Dempster 246C
Mailing Address
One University Plaza, MS 5950
Cape Girardeau, MO 63701

I love my life, my family, and my job. I exercise every day and I try to live a healthy life. I like to read, I like music including opera. I like to travel and I enjoy learning new things. I always try to have a positive attitude in life.

My administration style is people oriented: I am organized, efficient, and detail oriented. I do not hesitate to express my opinion but as a team player, I support actions once a decision is made. I get along well with people. I am a good listener who has an open door policy. I believe in shared governance: I value the opinion of others and I ask when I do not know something. I am not afraid of taking risks or making difficult decisions. I am aware of the many benefits that diversity brings.

My research is in Cybersecurity, Artificial Intelligence (AI) and Software Engineering. In Cybersecurity I do research in Computer Forensics, Network Security, and Web Security. Among my projects are the application of AI techniques such as Neural Networks, Fuzzy Logic, Genetic Algorithms, and Expert Systems to Intrusion detection - prevention. Another project is the implementation of applications to detect and prevent Web attacks based on the top 10 OWASP vulnerabilities. Examples of my research are: Using Pattern Filtering to Detect Cross-Site (XSS) Attacks; OWASP Vulnerabilities to Evaluate Open Source Web Scanners; Detecting Simulated Attacks in Computer Networks using resilient Propagation Artificial Neural Networks; A Simulation to Demonstrate the use of Synchronizer Token Pattern Approach to help prevent Cross Site Request Forgery (CSRF) Attacks; Design and Implementation of Heuristic based Phishing Detection System Using Address, Abnormal, Domain and HTML and JavaScript features; Detecting SQL Injections using String Matching Methods; Implementation of a Prototype to Secure Web Applications from SQL Injection and Cross Site Scripting Attacks Using an Intelligent Pattern Matching Approach; Analysis, Design and Implementation of a Methodology to Detect Clickjacking Attacks; A Simulation to Demonstrate the use of Synchronizer Token Pattern Approach to help prevent Cross Site Request Forgery (CSRF) Attacks;

Teaching Philosophy

I started teaching in higher education in 1980. Many years of experience have helped me mature and understand what it means to be an educator. My teaching philosophy is based on mutual respect: I respect students and I expect the same from them. I believe in active learning where students are actors and not only observers in class. To encourage students class participation, I use technology such as Canvas, Blackboard and WebCT. Most of my classes are hybrid with a face-to-face component and an online component. I give online quizzes of the new material before lectures so that students are ready for class discussion. Most of my courses also have a hands-on component or labs. Almost all students appreciate the hands-on component very much since they have a chance to apply the concepts covered in class.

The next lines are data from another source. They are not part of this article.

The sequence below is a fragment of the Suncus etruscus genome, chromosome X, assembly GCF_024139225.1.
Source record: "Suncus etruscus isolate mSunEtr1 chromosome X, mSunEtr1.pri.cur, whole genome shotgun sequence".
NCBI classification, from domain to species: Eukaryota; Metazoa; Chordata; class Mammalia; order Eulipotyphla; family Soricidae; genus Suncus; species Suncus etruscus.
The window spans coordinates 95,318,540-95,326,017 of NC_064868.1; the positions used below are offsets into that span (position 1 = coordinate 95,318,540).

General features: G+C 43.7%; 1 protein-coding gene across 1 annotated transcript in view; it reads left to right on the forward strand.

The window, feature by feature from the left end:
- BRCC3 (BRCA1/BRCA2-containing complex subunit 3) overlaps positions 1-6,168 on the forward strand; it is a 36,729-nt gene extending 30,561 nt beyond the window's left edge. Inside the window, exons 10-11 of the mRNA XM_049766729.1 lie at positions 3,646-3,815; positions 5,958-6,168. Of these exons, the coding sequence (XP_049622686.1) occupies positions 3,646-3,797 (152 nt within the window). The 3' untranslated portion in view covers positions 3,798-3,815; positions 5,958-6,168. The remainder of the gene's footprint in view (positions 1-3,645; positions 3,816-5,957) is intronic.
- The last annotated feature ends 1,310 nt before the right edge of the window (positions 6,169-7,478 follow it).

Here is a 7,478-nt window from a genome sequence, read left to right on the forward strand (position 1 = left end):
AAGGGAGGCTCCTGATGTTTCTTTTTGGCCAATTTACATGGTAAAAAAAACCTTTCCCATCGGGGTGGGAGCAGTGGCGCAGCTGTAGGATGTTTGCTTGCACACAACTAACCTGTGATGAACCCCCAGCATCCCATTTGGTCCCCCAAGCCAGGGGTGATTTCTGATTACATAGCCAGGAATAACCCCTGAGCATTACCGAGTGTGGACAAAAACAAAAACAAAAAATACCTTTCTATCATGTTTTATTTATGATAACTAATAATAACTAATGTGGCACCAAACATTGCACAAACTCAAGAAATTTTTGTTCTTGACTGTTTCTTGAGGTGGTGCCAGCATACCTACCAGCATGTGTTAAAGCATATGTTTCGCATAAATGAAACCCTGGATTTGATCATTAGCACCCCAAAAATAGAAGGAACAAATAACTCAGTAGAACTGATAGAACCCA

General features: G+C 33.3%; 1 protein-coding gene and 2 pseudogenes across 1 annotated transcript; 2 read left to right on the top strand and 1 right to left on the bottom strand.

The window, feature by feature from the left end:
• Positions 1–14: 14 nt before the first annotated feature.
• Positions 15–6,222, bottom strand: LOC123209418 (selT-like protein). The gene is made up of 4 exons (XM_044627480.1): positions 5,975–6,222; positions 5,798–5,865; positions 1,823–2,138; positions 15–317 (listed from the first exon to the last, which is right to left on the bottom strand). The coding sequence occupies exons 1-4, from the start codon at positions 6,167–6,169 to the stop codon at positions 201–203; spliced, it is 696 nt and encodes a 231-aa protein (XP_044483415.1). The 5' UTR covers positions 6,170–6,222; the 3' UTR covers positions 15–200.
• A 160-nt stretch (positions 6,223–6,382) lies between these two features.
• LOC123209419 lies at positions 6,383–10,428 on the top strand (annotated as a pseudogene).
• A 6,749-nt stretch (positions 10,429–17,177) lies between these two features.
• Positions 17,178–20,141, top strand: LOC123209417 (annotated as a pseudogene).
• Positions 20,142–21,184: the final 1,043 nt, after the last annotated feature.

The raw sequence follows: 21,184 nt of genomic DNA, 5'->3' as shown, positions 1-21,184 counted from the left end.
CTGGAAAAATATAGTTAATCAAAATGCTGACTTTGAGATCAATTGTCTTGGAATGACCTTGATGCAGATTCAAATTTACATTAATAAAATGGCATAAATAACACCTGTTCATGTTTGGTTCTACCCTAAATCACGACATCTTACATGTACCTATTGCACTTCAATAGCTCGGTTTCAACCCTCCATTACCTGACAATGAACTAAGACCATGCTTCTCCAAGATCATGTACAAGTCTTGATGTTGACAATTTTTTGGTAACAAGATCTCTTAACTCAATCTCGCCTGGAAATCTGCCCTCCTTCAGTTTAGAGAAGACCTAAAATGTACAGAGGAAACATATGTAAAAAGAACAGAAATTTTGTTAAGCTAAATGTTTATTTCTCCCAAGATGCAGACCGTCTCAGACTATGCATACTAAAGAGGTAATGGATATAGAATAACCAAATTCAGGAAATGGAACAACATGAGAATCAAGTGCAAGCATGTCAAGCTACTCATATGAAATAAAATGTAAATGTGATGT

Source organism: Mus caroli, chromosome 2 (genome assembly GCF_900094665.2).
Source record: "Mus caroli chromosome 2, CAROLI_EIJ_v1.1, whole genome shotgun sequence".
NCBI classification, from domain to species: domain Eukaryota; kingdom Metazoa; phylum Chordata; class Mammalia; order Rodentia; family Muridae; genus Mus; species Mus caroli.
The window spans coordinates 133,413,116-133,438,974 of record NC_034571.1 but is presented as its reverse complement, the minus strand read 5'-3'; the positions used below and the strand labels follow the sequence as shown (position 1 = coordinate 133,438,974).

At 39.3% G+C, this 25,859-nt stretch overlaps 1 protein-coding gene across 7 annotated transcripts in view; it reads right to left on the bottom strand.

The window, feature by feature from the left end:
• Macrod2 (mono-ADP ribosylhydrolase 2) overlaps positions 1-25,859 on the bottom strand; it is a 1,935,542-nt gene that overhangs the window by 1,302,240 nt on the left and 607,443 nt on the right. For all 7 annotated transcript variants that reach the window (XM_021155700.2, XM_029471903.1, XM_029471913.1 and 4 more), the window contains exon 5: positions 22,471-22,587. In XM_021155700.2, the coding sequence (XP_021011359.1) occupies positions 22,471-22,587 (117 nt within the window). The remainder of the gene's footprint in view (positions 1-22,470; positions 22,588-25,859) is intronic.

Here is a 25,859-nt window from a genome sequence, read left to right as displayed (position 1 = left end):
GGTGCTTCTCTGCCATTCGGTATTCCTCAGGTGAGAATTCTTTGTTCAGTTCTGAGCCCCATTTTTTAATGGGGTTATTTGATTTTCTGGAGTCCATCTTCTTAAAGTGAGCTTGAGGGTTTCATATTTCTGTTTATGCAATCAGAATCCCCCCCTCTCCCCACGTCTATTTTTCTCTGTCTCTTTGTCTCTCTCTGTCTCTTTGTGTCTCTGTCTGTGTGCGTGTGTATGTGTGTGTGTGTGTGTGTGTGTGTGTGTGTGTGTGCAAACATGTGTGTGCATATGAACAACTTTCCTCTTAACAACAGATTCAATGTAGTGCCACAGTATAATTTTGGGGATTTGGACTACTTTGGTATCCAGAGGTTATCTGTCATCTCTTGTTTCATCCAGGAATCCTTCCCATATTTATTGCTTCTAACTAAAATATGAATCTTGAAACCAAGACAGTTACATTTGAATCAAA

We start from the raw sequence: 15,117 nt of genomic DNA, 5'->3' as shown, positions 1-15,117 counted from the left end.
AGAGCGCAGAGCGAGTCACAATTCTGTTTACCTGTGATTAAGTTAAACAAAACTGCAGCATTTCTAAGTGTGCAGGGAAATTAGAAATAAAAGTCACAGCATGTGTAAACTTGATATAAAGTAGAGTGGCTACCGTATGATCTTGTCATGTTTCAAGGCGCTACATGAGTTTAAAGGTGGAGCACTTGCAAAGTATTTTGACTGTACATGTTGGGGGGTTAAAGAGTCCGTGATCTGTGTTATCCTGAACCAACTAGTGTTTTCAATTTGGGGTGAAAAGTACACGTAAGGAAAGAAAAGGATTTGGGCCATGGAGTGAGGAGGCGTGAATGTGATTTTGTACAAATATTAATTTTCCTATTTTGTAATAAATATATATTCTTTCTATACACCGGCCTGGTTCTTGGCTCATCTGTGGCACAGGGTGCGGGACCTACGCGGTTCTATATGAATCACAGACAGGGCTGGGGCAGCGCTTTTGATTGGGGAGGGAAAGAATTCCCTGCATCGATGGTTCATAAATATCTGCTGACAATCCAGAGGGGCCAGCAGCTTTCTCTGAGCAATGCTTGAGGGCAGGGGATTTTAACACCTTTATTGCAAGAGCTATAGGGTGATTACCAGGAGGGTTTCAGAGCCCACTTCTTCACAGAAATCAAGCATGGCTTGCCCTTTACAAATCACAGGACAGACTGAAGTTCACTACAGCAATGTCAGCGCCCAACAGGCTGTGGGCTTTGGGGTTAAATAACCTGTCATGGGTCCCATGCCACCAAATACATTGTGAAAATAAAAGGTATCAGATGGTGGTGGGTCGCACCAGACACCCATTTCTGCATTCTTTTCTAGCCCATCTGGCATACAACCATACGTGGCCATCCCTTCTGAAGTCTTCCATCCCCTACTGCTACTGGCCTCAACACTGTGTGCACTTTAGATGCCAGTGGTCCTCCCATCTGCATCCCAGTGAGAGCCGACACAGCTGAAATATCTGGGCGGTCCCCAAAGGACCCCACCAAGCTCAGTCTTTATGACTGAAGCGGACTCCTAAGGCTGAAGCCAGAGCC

Each week I include an online class discussion – students have to research one or two questions and answer them. In addition, students have to read other classmates posts and respond to them. This makes the class interactive in an environment where everybody learns including me. I start each lecture on time and finish on time. At the beginning of the class I give a review of the material covered the previous class, I answer questions about past lectures and then I present the list of new topics and objectives to be covered in class. At the end of the lecture I summarize the material learned or asked students to that.

During class I like to keep students active. Some of the methods I use are debates, case-based learning, working in groups, team projects, etc. I record my lectures using Canvas so that students can review the lecture at their convenience. I understand the class syllabus as a contract with the student, so I try to follow class content and respect dates for exams, projects, presentations, and homework.

Critical thinking and cultivation of curiosity and spirit of inquiry are fundamental in higher education. Learning how to learn should be one of the most important principles in higher education.